In honor of Black History Month this Research Guide will show what is available at the San Diego Mesa College library and other community resources. People of all backgrounds and colors can learn from the content in this guide.
Click on Menuand select Browse Videos to go to a list of subject areas for videos or Browse Producer to see a list of video producers.
Search with keywords using the Basic Search located on the top of the page:
Click on the Advanced Search link located under the Basic Search box and use the advanced search features. These features will allow you to search for videos by subject, title, keyword, producers, formats, and a variety of filters. You can even limit your search to only videos with closed captioning and interactive transcripts.
Current struggles to make colleges welcoming and relevant for students of color continue movements which swept across campuses fifty years ago. AGENTS OF CHANGE tells the timely and inspiring story of how successful protests for equity and inclusion led to establishing the first Black and Ethnic Studies departments at two very different universities: San Francisco State (1968) and Cornell (1969).
"A gripping case study of...two of the most effective student protests in American history." - Mother Jones Magazine
On February 1st, 1960, four men dressed in their Sunday best sat down at a lunch counter in Greensboro, N.C. but were refused service because of the color of their skin. In this inspiring documentary, the Greensboro Four themselves tell the story of the lunch counter sit-in that revitalized the civil rights movement and established a model of student activism for the coming decade. In addition, Prof. William Chafe places the sit-in within the context of Brown v. Board of Education and the Montgomery Bus Boycott, and Prof. Vincent Harding discusses the role of television in helping to spread word of the events in Greensboro.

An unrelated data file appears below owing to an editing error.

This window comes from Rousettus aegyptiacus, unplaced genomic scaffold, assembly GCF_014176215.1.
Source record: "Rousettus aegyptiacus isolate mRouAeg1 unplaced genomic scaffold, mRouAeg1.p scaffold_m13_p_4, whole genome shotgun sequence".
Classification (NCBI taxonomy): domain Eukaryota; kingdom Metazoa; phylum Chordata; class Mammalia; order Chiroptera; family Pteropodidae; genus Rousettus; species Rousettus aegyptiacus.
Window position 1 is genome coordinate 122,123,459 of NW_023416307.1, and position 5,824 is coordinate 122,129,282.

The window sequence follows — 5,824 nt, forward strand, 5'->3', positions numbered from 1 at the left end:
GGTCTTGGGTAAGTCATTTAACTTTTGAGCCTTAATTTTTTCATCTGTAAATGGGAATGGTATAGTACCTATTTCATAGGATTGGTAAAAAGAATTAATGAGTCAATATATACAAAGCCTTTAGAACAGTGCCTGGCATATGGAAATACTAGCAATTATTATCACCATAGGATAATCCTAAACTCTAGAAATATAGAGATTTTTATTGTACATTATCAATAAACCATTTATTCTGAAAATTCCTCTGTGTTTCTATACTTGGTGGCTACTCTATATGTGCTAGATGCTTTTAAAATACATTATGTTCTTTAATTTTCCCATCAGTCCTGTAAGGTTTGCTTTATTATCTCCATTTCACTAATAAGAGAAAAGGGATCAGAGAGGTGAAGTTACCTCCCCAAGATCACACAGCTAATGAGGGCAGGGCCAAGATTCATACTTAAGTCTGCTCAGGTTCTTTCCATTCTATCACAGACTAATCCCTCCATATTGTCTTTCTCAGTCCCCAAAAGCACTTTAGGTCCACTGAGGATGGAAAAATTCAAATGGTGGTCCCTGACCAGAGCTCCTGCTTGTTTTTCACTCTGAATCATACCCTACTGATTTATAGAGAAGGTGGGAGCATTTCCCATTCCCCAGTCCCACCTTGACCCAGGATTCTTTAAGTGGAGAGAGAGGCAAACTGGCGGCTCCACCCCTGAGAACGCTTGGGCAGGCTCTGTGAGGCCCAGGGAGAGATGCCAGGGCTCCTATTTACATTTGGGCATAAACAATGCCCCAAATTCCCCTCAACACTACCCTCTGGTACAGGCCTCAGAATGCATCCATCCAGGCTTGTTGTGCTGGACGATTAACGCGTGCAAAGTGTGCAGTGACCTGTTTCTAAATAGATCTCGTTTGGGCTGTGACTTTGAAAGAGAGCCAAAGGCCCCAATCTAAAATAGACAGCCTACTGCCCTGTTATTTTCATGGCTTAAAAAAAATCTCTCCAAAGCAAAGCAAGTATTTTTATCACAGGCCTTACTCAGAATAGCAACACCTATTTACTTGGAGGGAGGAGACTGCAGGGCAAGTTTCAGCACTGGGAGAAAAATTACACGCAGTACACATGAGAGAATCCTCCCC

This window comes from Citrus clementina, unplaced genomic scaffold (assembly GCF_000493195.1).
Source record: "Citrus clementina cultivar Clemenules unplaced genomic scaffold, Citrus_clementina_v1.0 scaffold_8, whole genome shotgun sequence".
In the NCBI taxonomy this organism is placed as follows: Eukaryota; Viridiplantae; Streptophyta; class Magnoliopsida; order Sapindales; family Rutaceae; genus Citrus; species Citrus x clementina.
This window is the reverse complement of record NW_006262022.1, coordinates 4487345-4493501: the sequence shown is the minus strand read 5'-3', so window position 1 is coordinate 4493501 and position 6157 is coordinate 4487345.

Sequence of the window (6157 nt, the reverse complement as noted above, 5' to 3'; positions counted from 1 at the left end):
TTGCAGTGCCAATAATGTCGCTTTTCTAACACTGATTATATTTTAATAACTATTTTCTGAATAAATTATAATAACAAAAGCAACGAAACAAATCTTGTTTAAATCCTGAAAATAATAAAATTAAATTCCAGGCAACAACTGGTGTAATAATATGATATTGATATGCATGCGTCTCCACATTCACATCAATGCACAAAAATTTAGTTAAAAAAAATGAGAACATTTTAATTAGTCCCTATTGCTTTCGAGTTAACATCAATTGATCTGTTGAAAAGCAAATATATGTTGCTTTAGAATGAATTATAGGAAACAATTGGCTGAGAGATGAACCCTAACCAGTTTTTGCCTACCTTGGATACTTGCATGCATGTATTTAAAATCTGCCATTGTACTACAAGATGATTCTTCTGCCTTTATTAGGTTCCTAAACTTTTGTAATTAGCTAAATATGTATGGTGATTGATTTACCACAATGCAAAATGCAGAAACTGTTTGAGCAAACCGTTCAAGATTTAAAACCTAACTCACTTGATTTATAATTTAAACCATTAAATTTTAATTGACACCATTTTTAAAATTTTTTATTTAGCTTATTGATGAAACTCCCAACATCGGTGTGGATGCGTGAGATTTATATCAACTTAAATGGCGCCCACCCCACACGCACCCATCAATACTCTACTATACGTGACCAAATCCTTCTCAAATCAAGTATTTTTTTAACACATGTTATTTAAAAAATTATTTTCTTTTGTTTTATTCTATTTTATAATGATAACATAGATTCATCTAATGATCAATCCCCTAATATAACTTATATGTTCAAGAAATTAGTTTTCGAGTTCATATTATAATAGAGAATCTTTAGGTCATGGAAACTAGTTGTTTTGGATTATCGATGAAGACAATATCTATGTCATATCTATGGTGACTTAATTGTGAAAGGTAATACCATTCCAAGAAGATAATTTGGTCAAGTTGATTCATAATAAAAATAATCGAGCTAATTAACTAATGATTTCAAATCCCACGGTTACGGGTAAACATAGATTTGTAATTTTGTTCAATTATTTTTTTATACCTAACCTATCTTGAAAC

The achievements and contributions of Black psychologists are conspicuously absent from most of the History of Psychology texts regularly assigned in psychology courses around the world. Moreover, there is scant attention given in the curriculum of psychology departments to the pioneering theories, concepts, and paradigms proffered by African/Black psychologists. This documentary film introduces viewers to the pioneering theories, methods, and techniques of African/Black Psychology and maps their historical development in the Diaspora.
How many people know that the first battle to implement the Brown v. Board of Education school desegregation decision was fought in the small, rural town of Hoxie, Arkansas? Or that it became a flashpoint because it offered a peaceful alternative to the bloody Massive Resistance campaigns of the next decade? Hoxie sparked the first deployment of federal agents in support of integration and the first court order overturning state segregation laws. But it also showed that unscrupulous politicians would fan unfounded fears into violent anti-government fury, all too reminiscent of similar movements today. (56 minutes)